The fabric I used is actually a sari, which was given to me by a friend who knows how much I love to sew. She sews a bit too, and had been given the sari. but couldn't work out what to do with it. I didn't have any ideas either, because while it's a beautiful teal colour the fabric is a little thin so might not be the best for clothing. But when I saw the Carolyn pattern, I thought this would be perfect for it.


I made use of the embroidered edges of the sari for the cuffs of the shorts and sleeves. This meant adjusting the pattern slightly, by extending the length of both the shorts and sleeves so that the embroidered section formed the main part of both. I cut the sleeve just slightly too short, though, and ended up sewing some of the embroidery into the armscye rather than having it start just below, but that's a minor detail.

Because the sari fabric frays like crazy, I used french seams throughout. I found they helped the sleeves to set in better, which was great because I normally hate setting in sleeves (if a genie gave me three wishes setting in sleeves perfectly first time every time would be one of my wishes). I also hand finished the facings so that there wouldn't be visible stitching lines.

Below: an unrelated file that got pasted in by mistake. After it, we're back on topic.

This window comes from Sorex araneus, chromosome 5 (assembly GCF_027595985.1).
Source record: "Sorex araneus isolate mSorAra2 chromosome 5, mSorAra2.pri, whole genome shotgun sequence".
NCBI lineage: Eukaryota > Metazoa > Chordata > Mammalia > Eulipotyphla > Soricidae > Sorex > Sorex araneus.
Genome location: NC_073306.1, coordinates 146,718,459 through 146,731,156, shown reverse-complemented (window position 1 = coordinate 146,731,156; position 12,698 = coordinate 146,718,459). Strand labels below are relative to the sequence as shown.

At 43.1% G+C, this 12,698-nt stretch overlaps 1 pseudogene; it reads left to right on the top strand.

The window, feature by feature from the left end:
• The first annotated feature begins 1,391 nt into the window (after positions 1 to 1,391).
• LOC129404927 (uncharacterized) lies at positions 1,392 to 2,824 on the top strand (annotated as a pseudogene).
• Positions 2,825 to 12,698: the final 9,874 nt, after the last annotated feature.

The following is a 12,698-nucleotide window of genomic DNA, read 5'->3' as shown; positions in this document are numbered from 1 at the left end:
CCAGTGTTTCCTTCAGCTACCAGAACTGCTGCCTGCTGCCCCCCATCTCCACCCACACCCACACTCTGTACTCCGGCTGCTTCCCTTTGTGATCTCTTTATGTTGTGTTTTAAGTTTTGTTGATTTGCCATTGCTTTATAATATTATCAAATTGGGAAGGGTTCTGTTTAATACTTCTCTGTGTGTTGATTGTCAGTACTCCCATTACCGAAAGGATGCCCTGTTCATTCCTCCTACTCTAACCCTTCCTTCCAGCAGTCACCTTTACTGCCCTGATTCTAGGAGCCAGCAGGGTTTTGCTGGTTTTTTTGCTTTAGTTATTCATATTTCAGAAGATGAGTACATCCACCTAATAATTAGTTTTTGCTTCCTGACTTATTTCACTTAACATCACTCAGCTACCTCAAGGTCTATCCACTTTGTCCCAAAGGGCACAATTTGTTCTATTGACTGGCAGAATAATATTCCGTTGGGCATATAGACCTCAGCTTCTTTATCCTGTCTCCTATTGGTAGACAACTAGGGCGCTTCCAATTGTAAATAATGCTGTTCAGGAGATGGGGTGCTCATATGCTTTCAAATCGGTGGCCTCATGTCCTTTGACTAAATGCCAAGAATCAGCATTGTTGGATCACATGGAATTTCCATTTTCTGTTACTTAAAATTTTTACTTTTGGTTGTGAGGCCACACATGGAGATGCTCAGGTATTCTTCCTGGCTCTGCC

I had one hitch when making these - I discovered I had no elastic for the waistband! I also didn't have time to go searching for some, so I looked at what I could find when I had to go to the supermarket. Because it was a small supermarket they only had 6mm elastic.But Heather Lou had posted about different waistband finishes, including multi-channel elastic and waistband frills, so I decided to try out both with my narrow elastic. The picture on the right shows my double channel elastic waistband with top frill (as well as a close-up of the embroidery detail), which I actually really like and will probably do again. It's great when an error turns into a feature.



Overall, I really liked both the pattern and the final result. The instructions were nice and clear, the construction very smooth. Even with doing french seams, the pattern was very quick to make. This time I only made the shortsleeve and shorts version, but there's also long sleeve and long pants, which I plan to make as well with more of my sari fabric. But it's still very warm weather here even though Autumn has started, so I've probably got a bit of time before I need long-sleeve PJs.